Medicaid Estate Recovery

Authored By: Georgia Legal Services Program® LSC Funded
Read this in:
Spanish / Español

The following information is from the brochure, "Medicaid Estate Recovery," prepared by Georgia Legal Services Program.


If you think you may ever need Medicaid help with long-term care, consider carefully what to do with your home and other property.


If Medicaid pays for your long-term care, the state could have a claim against your estate later.

You may want your family to keep the home you have worked so hard for. However, if you someday need Medicaid for your long-term care, the Medicaid agency could have a claim against your estate for its costs. Georgia has a new program called “Estate Recovery.” An estate can include real and personal property like homes, land, vehicles, cash, CDs, stocks and bonds, as well as property help with a life estate interest.


Estate recover affects certain people:

  1. People who are 55 or older, and receive nursing home care or community services under Medicaid for at least 6 months, or 

  2. People who die at any age in a nursing home, ICF/MR or mental health facility when they received Medicaid and had to pay all their income except a personal needs amount for their care.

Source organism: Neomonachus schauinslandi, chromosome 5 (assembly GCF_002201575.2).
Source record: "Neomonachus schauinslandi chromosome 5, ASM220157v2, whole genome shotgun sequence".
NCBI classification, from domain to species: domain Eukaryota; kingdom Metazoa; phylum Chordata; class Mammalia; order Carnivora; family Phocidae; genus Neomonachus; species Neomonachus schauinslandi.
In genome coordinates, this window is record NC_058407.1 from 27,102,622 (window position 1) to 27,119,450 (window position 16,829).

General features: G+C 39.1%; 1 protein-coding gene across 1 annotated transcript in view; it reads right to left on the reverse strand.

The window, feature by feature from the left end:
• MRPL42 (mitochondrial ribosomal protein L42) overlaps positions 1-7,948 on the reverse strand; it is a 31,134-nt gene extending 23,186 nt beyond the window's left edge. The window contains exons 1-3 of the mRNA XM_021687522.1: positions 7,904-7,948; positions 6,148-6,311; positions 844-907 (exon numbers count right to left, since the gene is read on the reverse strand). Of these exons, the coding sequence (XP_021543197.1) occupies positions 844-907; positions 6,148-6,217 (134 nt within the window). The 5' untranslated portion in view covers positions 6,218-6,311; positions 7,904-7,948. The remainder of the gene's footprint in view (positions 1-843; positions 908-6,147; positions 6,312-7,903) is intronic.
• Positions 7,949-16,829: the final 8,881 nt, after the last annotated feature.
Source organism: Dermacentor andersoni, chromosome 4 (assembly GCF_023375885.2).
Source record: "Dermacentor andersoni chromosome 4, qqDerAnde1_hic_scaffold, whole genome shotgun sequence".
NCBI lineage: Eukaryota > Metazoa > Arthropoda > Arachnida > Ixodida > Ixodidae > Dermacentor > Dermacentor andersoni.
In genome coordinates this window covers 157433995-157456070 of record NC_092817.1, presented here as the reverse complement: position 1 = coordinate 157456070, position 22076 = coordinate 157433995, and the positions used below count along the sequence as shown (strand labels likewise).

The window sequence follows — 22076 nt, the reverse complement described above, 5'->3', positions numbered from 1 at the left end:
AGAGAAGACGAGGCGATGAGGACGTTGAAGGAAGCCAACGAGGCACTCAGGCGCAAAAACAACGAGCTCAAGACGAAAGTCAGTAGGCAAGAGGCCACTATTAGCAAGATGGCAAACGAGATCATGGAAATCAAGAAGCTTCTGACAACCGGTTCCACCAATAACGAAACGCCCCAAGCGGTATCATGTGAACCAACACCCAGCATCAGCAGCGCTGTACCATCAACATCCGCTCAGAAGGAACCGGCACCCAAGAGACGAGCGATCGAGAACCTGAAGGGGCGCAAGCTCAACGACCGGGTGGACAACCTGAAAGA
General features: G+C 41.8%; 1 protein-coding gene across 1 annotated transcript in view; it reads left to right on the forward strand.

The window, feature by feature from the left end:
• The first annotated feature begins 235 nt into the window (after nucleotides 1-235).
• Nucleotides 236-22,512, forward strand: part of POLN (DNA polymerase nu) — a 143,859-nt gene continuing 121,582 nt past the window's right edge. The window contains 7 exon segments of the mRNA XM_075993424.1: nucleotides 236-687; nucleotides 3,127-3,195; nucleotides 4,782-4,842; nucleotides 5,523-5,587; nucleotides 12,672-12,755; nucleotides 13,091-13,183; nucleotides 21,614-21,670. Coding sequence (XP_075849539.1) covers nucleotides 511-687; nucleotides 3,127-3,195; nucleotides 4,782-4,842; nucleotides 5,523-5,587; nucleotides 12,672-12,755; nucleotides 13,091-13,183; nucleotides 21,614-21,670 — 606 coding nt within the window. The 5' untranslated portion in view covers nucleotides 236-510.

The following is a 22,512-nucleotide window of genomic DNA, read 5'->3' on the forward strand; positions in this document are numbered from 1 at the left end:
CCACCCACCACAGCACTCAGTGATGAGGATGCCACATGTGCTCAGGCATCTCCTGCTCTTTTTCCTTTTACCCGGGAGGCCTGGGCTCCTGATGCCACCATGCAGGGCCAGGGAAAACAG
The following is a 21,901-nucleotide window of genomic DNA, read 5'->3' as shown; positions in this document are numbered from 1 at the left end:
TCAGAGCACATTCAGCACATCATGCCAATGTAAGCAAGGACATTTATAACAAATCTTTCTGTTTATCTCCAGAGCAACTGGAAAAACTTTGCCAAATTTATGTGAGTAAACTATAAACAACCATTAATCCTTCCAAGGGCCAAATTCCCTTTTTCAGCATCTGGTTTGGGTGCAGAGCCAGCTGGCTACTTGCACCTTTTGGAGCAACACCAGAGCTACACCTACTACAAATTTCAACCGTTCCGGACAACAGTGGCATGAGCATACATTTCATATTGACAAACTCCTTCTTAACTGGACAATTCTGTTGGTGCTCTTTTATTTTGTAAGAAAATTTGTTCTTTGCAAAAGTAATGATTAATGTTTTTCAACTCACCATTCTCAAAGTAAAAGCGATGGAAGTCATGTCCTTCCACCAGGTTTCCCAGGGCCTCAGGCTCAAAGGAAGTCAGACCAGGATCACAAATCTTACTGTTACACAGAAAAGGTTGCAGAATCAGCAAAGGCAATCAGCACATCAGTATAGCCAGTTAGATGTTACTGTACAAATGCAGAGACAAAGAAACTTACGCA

There are some exceptions to Medicaid estate recovery.

The Medicaid agency will not collect from estates worth less than $25,000. It also will not try to collect while a spouse, dependent child under 21, or disabled child of any age is living. Heirs may petition for a hardship exemption in some cases.


Get legal help before you act. 

Be sure to get legal advice if you are thinking of doing something with your home or other property. An attorney who knows about this issue can help you decide what  is best for you.


Be careful…Giving away your home or other assets could keep you from getting Medicaid for long-term care.

If you need Medicaid later to pay for a nursing home or for community services in your home, the Medicaid agency will look to see if you have sold it for less than what it is worth. If you have given away your property before you need care, you could have to go without Medicaid for these services for a period of time. The Medicaid agency will decide your “penalty period.” It can last for an unlimited amount of time, depending on the value of the property.


Medicaid Estate Recovery Resources


General Information

Medicaid Agency:

Department of Community Health’s Estate Recovery Agent



Estate Recovery Rules:


Specific Advice


Find a lawyer:

State bar of Georgia



National Academy of Elder Law Attorneys


Georgia Legal Services Program may provide information on Medicaid eligibility. GLSP attorneys do not provide estate planning advice. Contact a private attorney.


Our PDF download files do not fully comply with all applicable guidelines for accessible digital documents.


Last Review and Update: Jul 14, 2015